Mélenchon’s call to “beat Sarkozy” in a two-man race is a cynical attempt to back Hollande without taking full political responsibility for Hollande’s program. However, PCF chairman Pierre Laurent told the press he was calling “without ambiguity” for a Hollande vote. Asked by BFM-TV if there were any difference between his endorsement and the position of Mélenchon, Laurent said there was not.

Significantly, neither Mélenchon nor Laurent asked for any policy guarantees or influence over the policies of a future government, in exchange for their endorsement—effectively issuing Hollande a blank check to carry out the banks’ policies. EELV candidate Joly also called for a Hollande vote.

The other petty-bourgeois “left” parties echoed Mélenchon’s call for a Hollande vote. On France2 television, NPA candidate Philippe Poutou said: “On May 6, the election must serve a purpose: to throw out Nicolas Sarkozy.”

LO candidate Nathalie Arthaud issued a communiqué declaring, “Obviously no class-conscious worker can vote for Nicolas Sarkozy, the president of the rich.” She added that her voters would probably either cast a blank ballot or vote for Hollande.

The ex-left parties’ endorsement of Hollande is a warning to the working class: as popular opposition develops to Hollande’s right-wing policies, it will face not only the hostility of the PS, but also of the Left Front and other such parties.

In his brief speech last night, Hollande explicitly praised the role of the petty-bourgeois “left” parties in supporting his campaign. After describing the result of his campaign as “punishment” for Sarkozy’s term, he said he “saluted” Mélenchon and Joly, “who are calling clearly and without any negotiations for voters to support me in the second round.”

Under conditions of a vacuum on the left, where the vast majority of the population considers the pseudo-left to be the political adjunct of the PS, one of the main beneficiaries of social anger is paradoxically Le Pen’s far-right National Front (FN). Marine Le Pen has worked to change the FN’s image, to hide the pro-Nazi and anti-Algerian independence views, and to pose as a party that supports social spending for French workers, even if it is violently hostile to immigrants.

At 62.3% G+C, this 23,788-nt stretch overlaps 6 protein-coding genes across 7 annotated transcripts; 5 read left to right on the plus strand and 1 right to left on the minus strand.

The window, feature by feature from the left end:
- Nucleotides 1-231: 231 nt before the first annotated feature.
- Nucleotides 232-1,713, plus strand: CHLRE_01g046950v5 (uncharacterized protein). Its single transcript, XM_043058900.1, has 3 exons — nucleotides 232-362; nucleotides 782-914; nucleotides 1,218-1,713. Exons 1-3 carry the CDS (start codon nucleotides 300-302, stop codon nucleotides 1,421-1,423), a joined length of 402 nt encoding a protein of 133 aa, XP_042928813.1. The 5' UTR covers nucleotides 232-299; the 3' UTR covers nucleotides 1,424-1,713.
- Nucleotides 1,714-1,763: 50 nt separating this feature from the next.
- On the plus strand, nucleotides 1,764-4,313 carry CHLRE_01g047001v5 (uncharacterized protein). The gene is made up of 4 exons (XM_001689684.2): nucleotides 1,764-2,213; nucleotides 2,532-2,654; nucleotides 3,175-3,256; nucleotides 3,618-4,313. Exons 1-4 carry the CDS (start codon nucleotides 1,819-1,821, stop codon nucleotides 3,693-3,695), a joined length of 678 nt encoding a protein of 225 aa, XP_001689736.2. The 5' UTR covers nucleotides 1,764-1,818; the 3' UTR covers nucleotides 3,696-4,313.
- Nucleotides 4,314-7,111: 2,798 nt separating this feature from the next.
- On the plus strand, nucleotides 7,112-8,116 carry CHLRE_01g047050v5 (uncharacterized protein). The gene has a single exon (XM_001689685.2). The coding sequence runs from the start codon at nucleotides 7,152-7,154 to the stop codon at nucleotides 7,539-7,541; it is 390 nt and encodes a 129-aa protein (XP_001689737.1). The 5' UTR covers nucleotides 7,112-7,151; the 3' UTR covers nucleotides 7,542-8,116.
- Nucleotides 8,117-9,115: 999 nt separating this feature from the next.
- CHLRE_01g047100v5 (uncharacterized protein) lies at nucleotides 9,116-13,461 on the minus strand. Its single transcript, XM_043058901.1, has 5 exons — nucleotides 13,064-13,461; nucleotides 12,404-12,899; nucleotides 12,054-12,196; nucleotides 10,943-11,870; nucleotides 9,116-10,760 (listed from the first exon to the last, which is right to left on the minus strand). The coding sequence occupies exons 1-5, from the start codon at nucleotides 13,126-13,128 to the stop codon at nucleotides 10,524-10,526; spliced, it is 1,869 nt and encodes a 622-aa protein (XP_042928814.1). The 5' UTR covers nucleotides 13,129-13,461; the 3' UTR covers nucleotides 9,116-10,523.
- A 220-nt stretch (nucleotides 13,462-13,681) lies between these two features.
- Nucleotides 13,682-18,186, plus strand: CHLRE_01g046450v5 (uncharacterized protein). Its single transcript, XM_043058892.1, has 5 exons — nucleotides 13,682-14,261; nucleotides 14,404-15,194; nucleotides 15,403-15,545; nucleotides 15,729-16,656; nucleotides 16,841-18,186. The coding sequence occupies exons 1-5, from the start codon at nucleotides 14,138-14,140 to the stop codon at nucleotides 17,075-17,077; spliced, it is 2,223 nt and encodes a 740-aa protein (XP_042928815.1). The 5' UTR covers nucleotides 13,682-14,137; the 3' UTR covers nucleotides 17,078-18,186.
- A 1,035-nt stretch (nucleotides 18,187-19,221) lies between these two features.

Le Pen’s campaign manager, Interior Ministry official Florian Philippot, said that Le Pen’s score made her “the leader of the opposition” to Hollande.

Le Pen gave a brief speech, calling her vote the “beginning of a vast coming together of all the patriots of the right and of the left,” claiming that the FN had destroyed “the monopoly of the two parties of the banks.” She denounced the “ultra-free-market left” and claimed that her score made it possible to “restore purchasing power and jobs.”

Le Pen and her appeals to social discontent underline the reactionary political role played by the union bureaucracy and the official “left” parties. To the extent that they use neo-Marxist rhetoric and occasional trade union protest marches as a cover for support for the policies of the banks, they suppress genuine popular opposition to austerity policies and leave the political field open to the neo-fascists.